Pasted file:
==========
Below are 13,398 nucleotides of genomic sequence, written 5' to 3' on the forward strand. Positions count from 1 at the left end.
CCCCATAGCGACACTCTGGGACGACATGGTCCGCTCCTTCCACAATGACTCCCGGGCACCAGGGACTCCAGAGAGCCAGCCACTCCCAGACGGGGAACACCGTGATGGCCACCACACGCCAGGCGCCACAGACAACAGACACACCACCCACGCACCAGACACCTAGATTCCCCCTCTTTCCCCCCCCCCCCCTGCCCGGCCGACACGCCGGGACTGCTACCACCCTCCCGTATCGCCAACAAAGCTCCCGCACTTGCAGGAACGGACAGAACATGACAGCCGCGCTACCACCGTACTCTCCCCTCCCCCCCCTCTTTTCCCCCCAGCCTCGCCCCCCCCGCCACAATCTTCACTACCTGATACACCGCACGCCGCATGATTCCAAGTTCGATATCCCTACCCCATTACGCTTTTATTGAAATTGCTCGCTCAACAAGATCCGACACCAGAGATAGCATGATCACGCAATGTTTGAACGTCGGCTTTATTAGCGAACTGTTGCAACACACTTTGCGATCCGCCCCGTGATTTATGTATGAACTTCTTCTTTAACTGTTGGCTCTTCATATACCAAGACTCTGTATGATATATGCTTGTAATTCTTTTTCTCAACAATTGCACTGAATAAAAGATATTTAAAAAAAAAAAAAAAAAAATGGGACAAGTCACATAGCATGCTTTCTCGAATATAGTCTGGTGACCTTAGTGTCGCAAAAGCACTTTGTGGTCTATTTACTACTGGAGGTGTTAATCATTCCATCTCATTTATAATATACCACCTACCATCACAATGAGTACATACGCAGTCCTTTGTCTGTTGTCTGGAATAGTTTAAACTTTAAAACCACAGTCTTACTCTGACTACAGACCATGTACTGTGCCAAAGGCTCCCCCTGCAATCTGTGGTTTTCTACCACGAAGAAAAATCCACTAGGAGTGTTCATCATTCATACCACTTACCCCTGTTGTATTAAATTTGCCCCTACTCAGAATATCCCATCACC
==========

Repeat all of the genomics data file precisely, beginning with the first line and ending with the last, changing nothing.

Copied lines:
Below are 13,398 nucleotides of genomic sequence, written 5' to 3' on the forward strand. Positions count from 1 at the left end.
CCCCATAGCGACACTCTGGGACGACATGGTCCGCTCCTTCCACAATGACTCCCGGGCACCAGGGACTCCAGAGAGCCAGCCACTCCCAGACGGGGAACACCGTGATGGCCACCACACGCCAGGCGCCACAGACAACAGACACACCACCCACGCACCAGACACCTAGATTCCCCCTCTTTCCCCCCCCCCCCCTGCCCGGCCGACACGCCGGGACTGCTACCACCCTCCCGTATCGCCAACAAAGCTCCCGCACTTGCAGGAACGGACAGAACATGACAGCCGCGCTACCACCGTACTCTCCCCTCCCCCCCCTCTTTTCCCCCCAGCCTCGCCCCCCCCGCCACAATCTTCACTACCTGATACACCGCACGCCGCATGATTCCAAGTTCGATATCCCTACCCCATTACGCTTTTATTGAAATTGCTCGCTCAACAAGATCCGACACCAGAGATAGCATGATCACGCAATGTTTGAACGTCGGCTTTATTAGCGAACTGTTGCAACACACTTTGCGATCCGCCCCGTGATTTATGTATGAACTTCTTCTTTAACTGTTGGCTCTTCATATACCAAGACTCTGTATGATATATGCTTGTAATTCTTTTTCTCAACAATTGCACTGAATAAAAGATATTTAAAAAAAAAAAAAAAAAAATGGGACAAGTCACATAGCATGCTTTCTCGAATATAGTCTGGTGACCTTAGTGTCGCAAAAGCACTTTGTGGTCTATTTACTACTGGAGGTGTTAATCATTCCATCTCATTTATAATATACCACCTACCATCACAATGAGTACATACGCAGTCCTTTGTCTGTTGTCTGGAATAGTTTAAACTTTAAAACCACAGTCTTACTCTGACTACAGACCATGTACTGTGCCAAAGGCTCCCCCTGCAATCTGTGGTTTTCTACCACGAAGAAAAATCCACTAGGAGTGTTCATCATTCATACCACTTACCCCTGTTGTATTAAATTTGCCCCTACTCAGAATATCCCATCACC